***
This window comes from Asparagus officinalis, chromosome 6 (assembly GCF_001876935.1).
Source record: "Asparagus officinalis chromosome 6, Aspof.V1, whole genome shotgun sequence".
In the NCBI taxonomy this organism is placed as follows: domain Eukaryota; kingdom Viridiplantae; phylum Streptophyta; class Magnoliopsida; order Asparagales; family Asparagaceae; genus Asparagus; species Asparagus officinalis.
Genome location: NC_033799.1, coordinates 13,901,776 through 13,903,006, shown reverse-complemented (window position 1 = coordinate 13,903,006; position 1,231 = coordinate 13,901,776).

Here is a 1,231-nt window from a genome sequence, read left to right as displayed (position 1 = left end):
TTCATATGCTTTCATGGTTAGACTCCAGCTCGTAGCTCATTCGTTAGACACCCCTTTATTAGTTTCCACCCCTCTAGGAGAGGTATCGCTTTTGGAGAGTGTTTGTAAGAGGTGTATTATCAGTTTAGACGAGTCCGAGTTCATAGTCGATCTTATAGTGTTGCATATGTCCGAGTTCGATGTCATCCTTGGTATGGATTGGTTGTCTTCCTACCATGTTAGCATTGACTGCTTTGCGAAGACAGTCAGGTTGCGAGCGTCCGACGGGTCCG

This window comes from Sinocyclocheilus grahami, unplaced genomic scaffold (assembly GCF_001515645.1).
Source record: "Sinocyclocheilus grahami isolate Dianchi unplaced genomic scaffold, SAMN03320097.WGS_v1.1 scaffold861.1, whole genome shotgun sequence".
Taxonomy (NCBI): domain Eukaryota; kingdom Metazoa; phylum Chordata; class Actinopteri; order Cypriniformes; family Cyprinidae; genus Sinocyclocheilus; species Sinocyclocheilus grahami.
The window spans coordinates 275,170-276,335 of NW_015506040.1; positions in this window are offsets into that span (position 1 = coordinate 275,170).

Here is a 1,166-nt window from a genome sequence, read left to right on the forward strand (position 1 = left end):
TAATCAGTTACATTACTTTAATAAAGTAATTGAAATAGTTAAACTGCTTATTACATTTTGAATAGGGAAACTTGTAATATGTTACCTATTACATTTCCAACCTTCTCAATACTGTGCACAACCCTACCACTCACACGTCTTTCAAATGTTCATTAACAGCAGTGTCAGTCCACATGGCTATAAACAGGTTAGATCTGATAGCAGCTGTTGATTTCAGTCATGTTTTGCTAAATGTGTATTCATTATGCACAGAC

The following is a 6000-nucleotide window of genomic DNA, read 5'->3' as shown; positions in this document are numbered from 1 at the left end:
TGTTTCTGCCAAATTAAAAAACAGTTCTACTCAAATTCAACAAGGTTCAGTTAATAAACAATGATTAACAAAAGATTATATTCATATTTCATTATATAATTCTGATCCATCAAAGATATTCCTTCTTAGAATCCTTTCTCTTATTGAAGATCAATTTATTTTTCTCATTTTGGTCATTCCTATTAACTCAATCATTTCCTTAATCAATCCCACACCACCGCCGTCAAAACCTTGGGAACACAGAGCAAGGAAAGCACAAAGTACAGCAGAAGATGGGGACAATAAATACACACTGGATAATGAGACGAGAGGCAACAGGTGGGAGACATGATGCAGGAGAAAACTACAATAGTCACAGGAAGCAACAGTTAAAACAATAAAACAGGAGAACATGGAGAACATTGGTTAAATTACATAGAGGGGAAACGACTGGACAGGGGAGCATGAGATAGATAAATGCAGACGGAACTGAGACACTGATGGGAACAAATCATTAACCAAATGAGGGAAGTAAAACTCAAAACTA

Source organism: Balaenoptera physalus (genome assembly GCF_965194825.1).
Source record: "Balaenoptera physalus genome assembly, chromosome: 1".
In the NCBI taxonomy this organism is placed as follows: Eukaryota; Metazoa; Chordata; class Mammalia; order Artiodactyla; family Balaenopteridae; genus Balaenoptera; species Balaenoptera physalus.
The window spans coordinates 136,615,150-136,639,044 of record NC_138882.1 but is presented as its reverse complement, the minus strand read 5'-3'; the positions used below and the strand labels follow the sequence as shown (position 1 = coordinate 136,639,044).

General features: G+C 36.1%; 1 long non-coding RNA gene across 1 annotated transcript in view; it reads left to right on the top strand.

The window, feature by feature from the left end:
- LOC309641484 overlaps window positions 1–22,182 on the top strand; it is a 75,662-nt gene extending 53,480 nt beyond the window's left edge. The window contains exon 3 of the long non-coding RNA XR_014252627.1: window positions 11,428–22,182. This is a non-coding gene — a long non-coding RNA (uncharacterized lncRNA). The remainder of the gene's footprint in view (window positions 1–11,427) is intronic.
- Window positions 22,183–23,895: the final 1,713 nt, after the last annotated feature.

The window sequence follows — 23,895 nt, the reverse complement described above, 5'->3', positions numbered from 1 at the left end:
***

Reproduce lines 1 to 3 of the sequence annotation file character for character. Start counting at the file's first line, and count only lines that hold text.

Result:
This window comes from Asparagus officinalis, chromosome 6 (assembly GCF_001876935.1).
Source record: "Asparagus officinalis chromosome 6, Aspof.V1, whole genome shotgun sequence".
In the NCBI taxonomy this organism is placed as follows: domain Eukaryota; kingdom Viridiplantae; phylum Streptophyta; class Magnoliopsida; order Asparagales; family Asparagaceae; genus Asparagus; species Asparagus officinalis.